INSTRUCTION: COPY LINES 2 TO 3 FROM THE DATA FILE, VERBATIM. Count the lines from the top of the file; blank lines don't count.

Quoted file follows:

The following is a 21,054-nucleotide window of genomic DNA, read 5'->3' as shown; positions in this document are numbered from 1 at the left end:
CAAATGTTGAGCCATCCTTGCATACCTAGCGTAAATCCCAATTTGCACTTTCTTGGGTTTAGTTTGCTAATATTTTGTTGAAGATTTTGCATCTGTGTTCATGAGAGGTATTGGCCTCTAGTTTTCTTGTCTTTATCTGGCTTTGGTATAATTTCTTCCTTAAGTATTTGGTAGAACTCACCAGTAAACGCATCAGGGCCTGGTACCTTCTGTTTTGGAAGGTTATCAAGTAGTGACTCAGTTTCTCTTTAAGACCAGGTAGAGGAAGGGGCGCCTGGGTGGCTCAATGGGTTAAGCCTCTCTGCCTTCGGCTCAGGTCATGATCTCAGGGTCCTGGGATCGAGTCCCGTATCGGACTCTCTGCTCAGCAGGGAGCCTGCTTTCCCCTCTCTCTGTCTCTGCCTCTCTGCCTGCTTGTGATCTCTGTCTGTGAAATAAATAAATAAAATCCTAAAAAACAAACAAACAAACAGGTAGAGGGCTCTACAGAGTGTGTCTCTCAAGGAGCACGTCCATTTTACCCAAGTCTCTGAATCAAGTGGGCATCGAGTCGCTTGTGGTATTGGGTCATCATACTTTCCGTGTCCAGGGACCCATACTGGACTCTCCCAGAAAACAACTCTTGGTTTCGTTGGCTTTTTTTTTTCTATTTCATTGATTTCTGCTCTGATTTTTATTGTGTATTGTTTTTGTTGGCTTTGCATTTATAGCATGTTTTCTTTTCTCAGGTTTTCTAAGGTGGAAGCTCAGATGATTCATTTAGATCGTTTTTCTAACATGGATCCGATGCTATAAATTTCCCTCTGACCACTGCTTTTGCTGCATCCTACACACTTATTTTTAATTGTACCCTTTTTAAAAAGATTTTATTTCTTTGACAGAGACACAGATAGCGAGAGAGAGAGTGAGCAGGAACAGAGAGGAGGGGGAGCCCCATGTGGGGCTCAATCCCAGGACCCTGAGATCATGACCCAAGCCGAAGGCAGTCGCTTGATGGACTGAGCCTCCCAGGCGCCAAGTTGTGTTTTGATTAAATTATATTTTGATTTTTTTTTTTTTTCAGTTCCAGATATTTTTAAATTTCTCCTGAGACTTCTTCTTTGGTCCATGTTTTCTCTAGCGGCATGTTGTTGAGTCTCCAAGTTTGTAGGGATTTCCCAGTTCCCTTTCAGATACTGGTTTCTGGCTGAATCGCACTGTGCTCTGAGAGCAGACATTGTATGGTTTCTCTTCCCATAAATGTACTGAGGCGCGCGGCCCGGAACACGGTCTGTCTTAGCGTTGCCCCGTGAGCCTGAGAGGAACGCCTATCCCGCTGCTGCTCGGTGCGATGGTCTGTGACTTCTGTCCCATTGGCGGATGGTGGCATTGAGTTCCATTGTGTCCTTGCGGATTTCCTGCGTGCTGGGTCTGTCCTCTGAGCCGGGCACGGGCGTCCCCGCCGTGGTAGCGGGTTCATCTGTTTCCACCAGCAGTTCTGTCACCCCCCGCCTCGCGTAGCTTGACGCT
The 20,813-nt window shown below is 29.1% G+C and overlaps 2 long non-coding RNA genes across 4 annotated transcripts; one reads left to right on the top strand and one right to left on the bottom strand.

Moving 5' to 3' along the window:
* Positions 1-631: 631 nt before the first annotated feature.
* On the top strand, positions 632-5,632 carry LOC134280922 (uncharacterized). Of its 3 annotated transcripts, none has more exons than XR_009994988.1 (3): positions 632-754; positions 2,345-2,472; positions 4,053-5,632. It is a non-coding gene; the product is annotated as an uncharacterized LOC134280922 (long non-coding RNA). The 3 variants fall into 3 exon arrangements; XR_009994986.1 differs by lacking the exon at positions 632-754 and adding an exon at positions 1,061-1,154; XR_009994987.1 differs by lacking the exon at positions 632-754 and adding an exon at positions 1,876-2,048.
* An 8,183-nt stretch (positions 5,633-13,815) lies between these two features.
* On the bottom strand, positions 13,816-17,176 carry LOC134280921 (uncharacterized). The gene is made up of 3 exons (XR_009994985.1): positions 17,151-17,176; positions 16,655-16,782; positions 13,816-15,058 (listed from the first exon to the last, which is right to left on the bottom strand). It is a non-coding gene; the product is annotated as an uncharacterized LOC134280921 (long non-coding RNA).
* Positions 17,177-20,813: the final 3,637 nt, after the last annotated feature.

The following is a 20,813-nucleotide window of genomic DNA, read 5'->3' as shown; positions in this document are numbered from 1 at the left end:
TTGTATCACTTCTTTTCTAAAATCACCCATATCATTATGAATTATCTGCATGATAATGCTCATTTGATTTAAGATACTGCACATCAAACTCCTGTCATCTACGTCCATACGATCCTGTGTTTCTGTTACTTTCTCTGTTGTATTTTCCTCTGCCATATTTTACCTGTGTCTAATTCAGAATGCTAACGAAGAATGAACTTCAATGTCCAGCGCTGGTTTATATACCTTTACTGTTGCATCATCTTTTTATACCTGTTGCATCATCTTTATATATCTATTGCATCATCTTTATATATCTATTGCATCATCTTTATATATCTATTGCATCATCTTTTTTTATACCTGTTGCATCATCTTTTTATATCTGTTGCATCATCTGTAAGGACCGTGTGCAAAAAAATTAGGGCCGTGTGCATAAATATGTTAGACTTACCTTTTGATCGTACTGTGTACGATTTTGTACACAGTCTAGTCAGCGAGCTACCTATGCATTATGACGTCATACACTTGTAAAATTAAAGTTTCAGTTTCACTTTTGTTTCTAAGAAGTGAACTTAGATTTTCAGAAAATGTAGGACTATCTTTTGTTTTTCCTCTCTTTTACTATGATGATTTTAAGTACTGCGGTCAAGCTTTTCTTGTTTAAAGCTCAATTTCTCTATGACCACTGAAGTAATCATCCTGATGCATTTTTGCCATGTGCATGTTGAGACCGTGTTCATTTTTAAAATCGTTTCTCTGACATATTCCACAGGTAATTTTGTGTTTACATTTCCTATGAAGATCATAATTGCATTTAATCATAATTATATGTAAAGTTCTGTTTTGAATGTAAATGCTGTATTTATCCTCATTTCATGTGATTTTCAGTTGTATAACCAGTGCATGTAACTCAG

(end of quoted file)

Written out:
CAAATGTTGAGCCATCCTTGCATACCTAGCGTAAATCCCAATTTGCACTTTCTTGGGTTTAGTTTGCTAATATTTTGTTGAAGATTTTGCATCTGTGTTCATGAGAGGTATTGGCCTCTAGTTTTCTTGTCTTTATCTGGCTTTGGTATAATTTCTTCCTTAAGTATTTGGTAGAACTCACCAGTAAACGCATCAGGGCCTGGTACCTTCTGTTTTGGAAGGTTATCAAGTAGTGACTCAGTTTCTCTTTAAGACCAGGTAGAGGAAGGGGCGCCTGGGTGGCTCAATGGGTTAAGCCTCTCTGCCTTCGGCTCAGGTCATGATCTCAGGGTCCTGGGATCGAGTCCCGTATCGGACTCTCTGCTCAGCAGGGAGCCTGCTTTCCCCTCTCTCTGTCTCTGCCTCTCTGCCTGCTTGTGATCTCTGTCTGTGAAATAAATAAATAAAATCCTAAAAAACAAACAAACAAACAGGTAGAGGGCTCTACAGAGTGTGTCTCTCAAGGAGCACGTCCATTTTACCCAAGTCTCTGAATCAAGTGGGCATCGAGTCGCTTGTGGTATTGGGTCATCATACTTTCCGTGTCCAGGGACCCATACTGGACTCTCCCAGAAAACAACTCTTGGTTTCGTTGGCTTTTTTTTTTCTATTTCATTGATTTCTGCTCTGATTTTTATTGTGTATTGTTTTTGTTGGCTTTGCATTTATAGCATGTTTTCTTTTCTCAGGTTTTCTAAGGTGGAAGCTCAGATGATTCATTTAGATCGTTTTTCTAACATGGATCCGATGCTATAAATTTCCCTCTGACCACTGCTTTTGCTGCATCCTACACACTTATTTTTAATTGTACCCTTTTTAAAAAGATTTTATTTCTTTGACAGAGACACAGATAGCGAGAGAGAGAGTGAGCAGGAACAGAGAGGAGGGGGAGCCCCATGTGGGGCTCAATCCCAGGACCCTGAGATCATGACCCAAGCCGAAGGCAGTCGCTTGATGGACTGAGCCTCCCAGGCGCCAAGTTGTGTTTTGATTAAATTATATTTTGATTTTTTTTTTTTTTCAGTTCCAGATATTTTTAAATTTCTCCTGAGACTTCTTCTTTGGTCCATGTTTTCTCTAGCGGCATGTTGTTGAGTCTCCAAGTTTGTAGGGATTTCCCAGTTCCCTTTCAGATACTGGTTTCTGGCTGAATCGCACTGTGCTCTGAGAGCAGACATTGTATGGTTTCTCTTCCCATAAATGTACTGAGGCGCGCGGCCCGGAACACGGTCTGTCTTAGCGTTGCCCCGTGAGCCTGAGAGGAACGCCTATCCCGCTGCTGCTCGGTGCGATGGTCTGTGACTTCTGTCCCATTGGCGGATGGTGGCATTGAGTTCCATTGTGTCCTTGCGGATTTCCTGCGTGCTGGGTCTGTCCTCTGAGCCGGGCACGGGCGTCCCCGCCGTGGTAGCGGGTTCATCTGTTTCCACCAGCAGTTCTGTCACCCCCCGCCTCGCGTAGCTTGACGCT
The 20,813-nt window shown below is 29.1% G+C and overlaps 2 long non-coding RNA genes across 4 annotated transcripts; one reads left to right on the top strand and one right to left on the bottom strand.